Welcome to my gardening blog! Here you will find all kinds of useful information about Gardening including video tutorials and a planting schedule for Maricopa County(at the bottom of the page). I have learned a lot from several different sources- Beverly Austin who teaches an awesome organic gardening class on Saturday mornings at ASU East for just $5, Jim Kennard-the president of the Foodforeveryone foundation and teacher of the Mittleider Method of gardening, and my parents who always had us kids out working on the family garden. I hope you take away useful information and use it in your own gardens but even if you don't do everything I've outlined, the most important thing is that you plant! Now! Nothing will teach you more than actually doing it on your own!
IF YOU'RE NEW TO THE BLOG, START HERE

Wednesday, July 30, 2008

Gardening and Wormins


Last week I went to an organic gardening class and I am so excited to start gardening! I went straight home and the kids helped me plant Borage (an herb related to mint), basil, parsely, cilantro(coriander), pumpkins, acorn and butternut squashes, giant white radishes (they look like long fingers), canteloupe, bush beans, forget-me-nots (Megan calls them don't-forget-me's), shasta daisies, and sunflowers. I'll post pictures when all of these sprout. what fun! We are also Vermicomposting- which is composting with worms. You just feed them your left over greens and fruits and veggies and they turn it into the other "black gold" that's extremely good for your garden. They also love eggshells. Yummy yummy.



The kids are so excited about it and want to show everyone their wormies when they visit. Right now we have so few worms that they are in a little plastic container with holes poked through for air, but when they breed we'll have to move them to a large container. I chose to do mine inside under the kitchen sink in a sealed container, because I've seen outside ones that friends have done and it attracts all kinds of bugs.I went to Starbucks and got their free coffee grounds because they're really good for plants and the worms LOVE them (supposedly). If you want to learn more about vermicomposting, Martha Stewart did a cool tutorial on her show about it, although she doesn't do it exactly right, but the article that's with the video says the right way to do it. Here's the link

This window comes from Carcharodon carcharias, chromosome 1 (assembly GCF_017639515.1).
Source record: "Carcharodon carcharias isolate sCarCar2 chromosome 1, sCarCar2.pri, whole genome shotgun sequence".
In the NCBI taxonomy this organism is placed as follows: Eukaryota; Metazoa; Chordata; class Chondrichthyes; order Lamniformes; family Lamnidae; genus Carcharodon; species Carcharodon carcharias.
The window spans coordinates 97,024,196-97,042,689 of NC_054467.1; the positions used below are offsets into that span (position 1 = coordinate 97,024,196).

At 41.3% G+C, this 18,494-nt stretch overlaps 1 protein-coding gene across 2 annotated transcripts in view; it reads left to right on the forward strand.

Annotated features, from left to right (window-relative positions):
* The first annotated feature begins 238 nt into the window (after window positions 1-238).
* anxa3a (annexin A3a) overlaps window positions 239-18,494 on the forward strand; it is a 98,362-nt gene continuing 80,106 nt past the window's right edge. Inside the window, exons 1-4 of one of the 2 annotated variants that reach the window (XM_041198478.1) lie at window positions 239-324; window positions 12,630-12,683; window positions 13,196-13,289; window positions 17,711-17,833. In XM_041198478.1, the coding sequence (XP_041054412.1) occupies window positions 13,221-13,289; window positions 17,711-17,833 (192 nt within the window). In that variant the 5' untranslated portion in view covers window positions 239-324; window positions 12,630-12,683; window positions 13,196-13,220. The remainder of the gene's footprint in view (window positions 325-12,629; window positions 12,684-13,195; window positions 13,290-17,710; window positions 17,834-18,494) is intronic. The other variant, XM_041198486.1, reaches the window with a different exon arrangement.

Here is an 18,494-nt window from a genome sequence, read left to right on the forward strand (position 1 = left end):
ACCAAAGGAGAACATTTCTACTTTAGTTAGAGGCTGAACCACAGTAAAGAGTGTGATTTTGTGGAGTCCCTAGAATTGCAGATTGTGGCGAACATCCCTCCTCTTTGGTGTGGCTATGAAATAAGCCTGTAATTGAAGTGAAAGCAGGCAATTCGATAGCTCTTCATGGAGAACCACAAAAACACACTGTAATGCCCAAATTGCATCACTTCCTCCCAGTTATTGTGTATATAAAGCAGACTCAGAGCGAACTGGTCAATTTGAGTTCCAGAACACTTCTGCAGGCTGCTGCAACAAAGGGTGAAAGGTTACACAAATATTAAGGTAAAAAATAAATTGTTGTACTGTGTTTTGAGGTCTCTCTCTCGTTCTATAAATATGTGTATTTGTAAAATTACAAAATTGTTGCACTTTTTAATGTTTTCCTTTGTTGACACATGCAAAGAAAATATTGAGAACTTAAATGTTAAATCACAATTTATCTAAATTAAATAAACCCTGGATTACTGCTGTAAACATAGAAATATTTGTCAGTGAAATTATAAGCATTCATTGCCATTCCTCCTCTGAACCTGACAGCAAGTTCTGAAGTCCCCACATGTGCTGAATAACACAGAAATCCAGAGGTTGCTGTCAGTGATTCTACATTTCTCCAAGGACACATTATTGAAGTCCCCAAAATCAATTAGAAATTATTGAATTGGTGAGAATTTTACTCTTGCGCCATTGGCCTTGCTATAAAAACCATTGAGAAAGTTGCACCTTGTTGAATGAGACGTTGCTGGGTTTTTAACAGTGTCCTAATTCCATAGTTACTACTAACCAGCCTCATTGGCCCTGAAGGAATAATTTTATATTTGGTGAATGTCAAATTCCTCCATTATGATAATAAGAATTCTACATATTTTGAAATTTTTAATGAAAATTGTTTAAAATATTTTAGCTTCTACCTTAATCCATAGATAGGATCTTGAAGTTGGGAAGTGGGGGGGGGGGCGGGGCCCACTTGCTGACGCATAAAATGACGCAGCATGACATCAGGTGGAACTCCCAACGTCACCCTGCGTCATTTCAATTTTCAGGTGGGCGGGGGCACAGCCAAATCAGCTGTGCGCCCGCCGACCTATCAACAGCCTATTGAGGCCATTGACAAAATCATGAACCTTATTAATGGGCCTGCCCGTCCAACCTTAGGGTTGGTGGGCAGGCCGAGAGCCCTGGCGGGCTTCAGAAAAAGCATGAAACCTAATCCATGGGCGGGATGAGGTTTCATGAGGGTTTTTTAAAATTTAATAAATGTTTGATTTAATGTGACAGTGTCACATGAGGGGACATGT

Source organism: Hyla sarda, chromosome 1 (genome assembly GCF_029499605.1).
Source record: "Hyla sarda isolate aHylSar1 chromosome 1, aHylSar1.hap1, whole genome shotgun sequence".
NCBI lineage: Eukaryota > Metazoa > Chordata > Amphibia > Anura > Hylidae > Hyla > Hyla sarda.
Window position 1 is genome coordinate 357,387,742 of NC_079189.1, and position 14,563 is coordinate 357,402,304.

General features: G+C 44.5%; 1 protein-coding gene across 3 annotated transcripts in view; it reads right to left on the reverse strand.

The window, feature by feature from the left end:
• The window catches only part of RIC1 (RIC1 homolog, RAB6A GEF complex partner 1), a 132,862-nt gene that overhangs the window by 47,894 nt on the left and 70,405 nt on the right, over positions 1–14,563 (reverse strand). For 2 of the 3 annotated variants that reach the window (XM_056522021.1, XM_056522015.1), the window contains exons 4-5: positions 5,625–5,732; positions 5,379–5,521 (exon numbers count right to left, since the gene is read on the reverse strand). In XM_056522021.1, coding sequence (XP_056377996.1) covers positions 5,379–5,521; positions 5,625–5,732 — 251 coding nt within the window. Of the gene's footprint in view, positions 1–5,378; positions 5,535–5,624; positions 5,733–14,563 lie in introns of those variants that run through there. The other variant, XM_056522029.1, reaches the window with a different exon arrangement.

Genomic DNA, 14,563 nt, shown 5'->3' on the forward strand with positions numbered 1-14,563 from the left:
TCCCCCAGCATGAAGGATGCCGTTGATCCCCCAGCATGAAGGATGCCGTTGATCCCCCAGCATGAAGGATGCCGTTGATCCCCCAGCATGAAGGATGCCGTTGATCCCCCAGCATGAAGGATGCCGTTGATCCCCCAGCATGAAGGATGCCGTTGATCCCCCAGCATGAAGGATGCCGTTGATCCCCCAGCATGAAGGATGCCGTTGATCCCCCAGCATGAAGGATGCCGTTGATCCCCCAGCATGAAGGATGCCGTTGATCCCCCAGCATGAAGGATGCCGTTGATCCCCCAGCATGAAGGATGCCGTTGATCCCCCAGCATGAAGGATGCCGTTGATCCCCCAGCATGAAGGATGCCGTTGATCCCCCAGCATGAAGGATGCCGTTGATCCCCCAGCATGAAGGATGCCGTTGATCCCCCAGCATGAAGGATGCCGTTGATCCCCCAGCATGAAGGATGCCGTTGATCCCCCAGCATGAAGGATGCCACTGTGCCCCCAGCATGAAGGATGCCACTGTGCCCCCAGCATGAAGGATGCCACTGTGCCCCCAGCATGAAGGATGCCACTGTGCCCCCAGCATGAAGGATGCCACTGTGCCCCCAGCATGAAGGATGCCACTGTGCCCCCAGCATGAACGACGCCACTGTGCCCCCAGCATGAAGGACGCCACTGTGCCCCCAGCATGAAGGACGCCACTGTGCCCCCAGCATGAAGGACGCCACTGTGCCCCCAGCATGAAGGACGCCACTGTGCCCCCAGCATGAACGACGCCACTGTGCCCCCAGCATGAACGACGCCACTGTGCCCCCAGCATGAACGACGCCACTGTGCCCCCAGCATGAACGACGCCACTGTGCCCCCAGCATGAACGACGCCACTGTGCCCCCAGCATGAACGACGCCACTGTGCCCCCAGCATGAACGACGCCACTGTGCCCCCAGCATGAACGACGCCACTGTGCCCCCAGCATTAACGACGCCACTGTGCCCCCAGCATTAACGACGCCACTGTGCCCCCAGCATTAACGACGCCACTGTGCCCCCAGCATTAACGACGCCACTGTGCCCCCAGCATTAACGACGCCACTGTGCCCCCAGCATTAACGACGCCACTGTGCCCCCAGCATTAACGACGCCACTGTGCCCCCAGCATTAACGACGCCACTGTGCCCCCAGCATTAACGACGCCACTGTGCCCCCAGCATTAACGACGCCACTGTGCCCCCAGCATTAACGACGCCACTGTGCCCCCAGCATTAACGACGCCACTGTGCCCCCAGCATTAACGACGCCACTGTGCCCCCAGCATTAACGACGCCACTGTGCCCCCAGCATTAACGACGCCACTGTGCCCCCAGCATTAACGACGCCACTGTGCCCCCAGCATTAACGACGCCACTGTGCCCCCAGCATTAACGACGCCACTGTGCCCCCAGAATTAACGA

She doesn't really instruct you on how to harvest the compost, but all you have to do is bring the compost to the top of it and bring the container into the light. All the worms will go down away from the light and you just wait for them to get out of it and take it away to use as a fertilizer or plant starter. Use can also use the worm wee (urine) just make sure that you set your composting container on top of a collecting tray. Prop it on top of something so that the liquid can exit and collect. then you take it out and dilute it to use as miracle grow- the cheap and natural version. I know this sounds wierd, but it's so interesting to see how the planet works. What wonderful creations God has made!

2 comments:

  1. Seems like a worthwhile pursuit and I commend you on your initiative. I look forward to seeing the fruits and veggies sprouting in what seems to be a pretty barren desert.

    ReplyDelete
  2. I tried to click on the link and it didn't work. Where have you found kelp?

    ReplyDelete